One of my best-remembered shows as a kid. What set this show apart from its predecessors was in drawing respect from the audience for the firefighters it portrays; for the first time the paramedics, doctors and firefighters didn't arrive to wave a magic wand putting the fire out and saving the patient. The range of (at the time) operating medical and CB radio procedures and terminology, the open identification with real-time Los Angeles and the range of rescue situations faced by Station 51 and their paramedics showed how thorough Jack Webb's research and commitment to authenticity was, pushing the benefits of the paramedic program in the face of a skeptical California state government; as a concerned West Coast citizen with an eye on the Big One he probably knew this was an important step forward in public health that would save many, many lives when that day inevitably arrived. Rescue 911, ER, Law & Order, Third Watch, Cops; the entire medical and police reality television genre can trace their origins to Emergency! and once a compatible DVD box set for Australian players arrives I'll have it to reminisce with too.
I remember this show as a youngster and loved it. I could not wait until it came on ABC Thursdays (I believe) and crammed to finish homework before it aired. I have not seen it in syndication yet but think it would be a good show for one of the retro tv stations to replay.
*** This review may contain spoilers ***
This telecast used to come on at 4:00 PM our local time. I had just
started in a rural practice my first year out of medical school as a
physician assistant. I used to catch glimpses of the series each day
during afternoon rounds, but seldom did I get to see an entire episode.
I was grateful that full seasons were available on DVD. Since I finished my quest to acquire some of these, I have been watching them observing their principal features; getting a lot of enjoyment from the realism of the plots and the pursuits used to make diagnoses in those times. Realism was also very, very faithful. Only once did I note that a couple of amps of sodium bicarbonate were not given following an episode of cardiac arrest. And in an early episode I saw an elderly patient who was dehydrated given D5 and ½ Normal Saline so it was not all D5&W or Ringer's Lactate.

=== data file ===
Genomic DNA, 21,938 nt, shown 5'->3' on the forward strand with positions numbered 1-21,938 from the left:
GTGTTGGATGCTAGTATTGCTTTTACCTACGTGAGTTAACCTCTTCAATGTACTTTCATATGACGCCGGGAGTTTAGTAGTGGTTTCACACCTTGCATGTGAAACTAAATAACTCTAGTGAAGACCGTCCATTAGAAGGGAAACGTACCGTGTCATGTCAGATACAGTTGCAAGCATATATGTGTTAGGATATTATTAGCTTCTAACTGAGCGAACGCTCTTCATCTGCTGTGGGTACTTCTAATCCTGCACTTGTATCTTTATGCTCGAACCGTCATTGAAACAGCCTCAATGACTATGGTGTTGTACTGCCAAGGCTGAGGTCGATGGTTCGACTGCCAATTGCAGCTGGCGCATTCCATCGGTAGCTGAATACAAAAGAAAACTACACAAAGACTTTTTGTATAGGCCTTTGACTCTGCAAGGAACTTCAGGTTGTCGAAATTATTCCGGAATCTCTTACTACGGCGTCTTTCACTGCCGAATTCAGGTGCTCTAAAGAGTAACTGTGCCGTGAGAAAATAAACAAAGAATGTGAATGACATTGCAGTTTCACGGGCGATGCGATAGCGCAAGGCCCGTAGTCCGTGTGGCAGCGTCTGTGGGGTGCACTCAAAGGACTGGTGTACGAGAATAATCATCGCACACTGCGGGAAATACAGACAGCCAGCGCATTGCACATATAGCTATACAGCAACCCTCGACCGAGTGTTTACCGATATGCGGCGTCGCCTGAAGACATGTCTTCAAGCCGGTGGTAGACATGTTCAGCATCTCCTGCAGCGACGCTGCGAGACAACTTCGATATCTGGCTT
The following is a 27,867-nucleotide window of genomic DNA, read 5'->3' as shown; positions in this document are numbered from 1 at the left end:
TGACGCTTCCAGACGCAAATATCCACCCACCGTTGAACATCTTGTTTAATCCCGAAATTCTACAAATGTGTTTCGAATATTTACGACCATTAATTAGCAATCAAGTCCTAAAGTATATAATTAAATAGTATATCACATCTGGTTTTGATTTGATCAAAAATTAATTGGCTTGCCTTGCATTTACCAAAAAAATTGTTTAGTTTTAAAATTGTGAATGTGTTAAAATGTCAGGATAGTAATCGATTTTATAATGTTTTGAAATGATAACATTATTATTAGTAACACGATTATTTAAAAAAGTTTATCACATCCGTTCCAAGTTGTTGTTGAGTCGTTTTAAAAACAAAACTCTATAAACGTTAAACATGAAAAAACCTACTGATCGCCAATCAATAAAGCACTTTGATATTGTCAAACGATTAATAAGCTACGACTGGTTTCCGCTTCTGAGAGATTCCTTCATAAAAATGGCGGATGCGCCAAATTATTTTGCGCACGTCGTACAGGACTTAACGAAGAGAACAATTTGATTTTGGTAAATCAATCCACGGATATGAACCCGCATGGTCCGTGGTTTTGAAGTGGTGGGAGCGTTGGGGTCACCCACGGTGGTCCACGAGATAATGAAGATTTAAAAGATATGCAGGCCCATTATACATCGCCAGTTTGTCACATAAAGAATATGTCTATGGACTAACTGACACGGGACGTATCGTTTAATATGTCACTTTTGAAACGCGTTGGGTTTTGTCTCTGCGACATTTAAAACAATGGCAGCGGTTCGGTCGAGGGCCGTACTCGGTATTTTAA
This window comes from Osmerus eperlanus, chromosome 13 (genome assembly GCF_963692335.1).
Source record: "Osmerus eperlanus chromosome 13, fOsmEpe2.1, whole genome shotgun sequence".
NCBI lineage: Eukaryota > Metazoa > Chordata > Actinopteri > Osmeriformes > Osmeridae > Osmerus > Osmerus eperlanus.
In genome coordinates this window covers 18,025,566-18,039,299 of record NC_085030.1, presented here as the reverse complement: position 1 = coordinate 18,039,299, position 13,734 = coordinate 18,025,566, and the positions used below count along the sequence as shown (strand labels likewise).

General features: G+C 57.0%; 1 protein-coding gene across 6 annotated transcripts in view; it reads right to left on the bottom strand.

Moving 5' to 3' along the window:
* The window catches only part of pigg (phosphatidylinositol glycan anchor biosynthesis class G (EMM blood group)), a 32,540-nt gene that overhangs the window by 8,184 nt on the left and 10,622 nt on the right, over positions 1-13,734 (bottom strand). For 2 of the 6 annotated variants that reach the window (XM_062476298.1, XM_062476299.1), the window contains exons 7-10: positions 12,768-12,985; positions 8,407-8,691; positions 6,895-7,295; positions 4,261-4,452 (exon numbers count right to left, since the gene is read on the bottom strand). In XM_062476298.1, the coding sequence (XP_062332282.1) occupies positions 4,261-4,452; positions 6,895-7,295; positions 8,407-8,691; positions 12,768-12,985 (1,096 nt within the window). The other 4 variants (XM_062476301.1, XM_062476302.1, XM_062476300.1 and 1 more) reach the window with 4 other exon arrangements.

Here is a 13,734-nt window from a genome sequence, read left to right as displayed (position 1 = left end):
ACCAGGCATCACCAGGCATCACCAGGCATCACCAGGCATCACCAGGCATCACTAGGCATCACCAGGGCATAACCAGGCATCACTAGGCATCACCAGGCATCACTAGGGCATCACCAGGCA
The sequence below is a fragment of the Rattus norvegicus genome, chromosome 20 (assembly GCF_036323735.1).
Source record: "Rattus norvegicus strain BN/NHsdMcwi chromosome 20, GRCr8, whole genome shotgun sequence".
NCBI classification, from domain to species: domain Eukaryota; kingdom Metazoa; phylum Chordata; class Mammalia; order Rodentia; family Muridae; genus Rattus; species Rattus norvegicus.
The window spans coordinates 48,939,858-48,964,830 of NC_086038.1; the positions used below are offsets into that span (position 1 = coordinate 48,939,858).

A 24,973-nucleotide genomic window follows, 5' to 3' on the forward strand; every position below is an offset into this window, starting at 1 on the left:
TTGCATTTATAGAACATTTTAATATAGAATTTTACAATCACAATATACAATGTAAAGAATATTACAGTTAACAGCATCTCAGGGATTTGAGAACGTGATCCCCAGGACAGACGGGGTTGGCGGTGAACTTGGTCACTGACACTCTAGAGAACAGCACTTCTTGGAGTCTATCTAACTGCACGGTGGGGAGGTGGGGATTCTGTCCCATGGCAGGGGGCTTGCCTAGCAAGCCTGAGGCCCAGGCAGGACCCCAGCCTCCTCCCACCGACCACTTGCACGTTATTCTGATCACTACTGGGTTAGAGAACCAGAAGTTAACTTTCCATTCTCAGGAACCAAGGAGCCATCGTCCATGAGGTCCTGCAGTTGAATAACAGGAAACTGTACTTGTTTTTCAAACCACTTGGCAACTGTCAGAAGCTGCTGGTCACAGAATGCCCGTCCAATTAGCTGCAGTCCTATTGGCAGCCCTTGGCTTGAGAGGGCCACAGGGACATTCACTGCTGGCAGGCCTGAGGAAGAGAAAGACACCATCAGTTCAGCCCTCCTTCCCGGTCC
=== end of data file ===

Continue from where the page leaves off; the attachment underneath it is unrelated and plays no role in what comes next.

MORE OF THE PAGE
Quite enjoyable is seeing the technology and equipment in use at the time, (not to mention the clothing we wore then: polyester shirts and double-knit trousers). As one of the first PAs, we were taught to employ even more ancient technology at a time when physicians actually touched their patients instead of reviewing test results. An example was the use of chest percussion to evaluate lung condition and heart size. The further use of abdominal palpation and percussion to determine liver size, locate areas possibly containing fluid, and the use of the other senses such as observing the patient's coloration, and the particulars of smell such as might occur with exposure to foreign agents.
I had forgotten the ancient Datascope cathode ray tube monitor that one had to really concentrate on to recognize the electrical processes going on within the heart. Other ancient CRT systems were used and only recently did I see the same style of equipment one viewed in early days of a heart echocardiogram and skull echoencephalogram. Today we especially appreciate having the modern automated blood pressure apparatus, the likewise modern method of obtaining body temperature, pulse and respiration, oxygen saturation and the modern twelve lead EKG taken all leads simultaneously, and all seen on one sheet.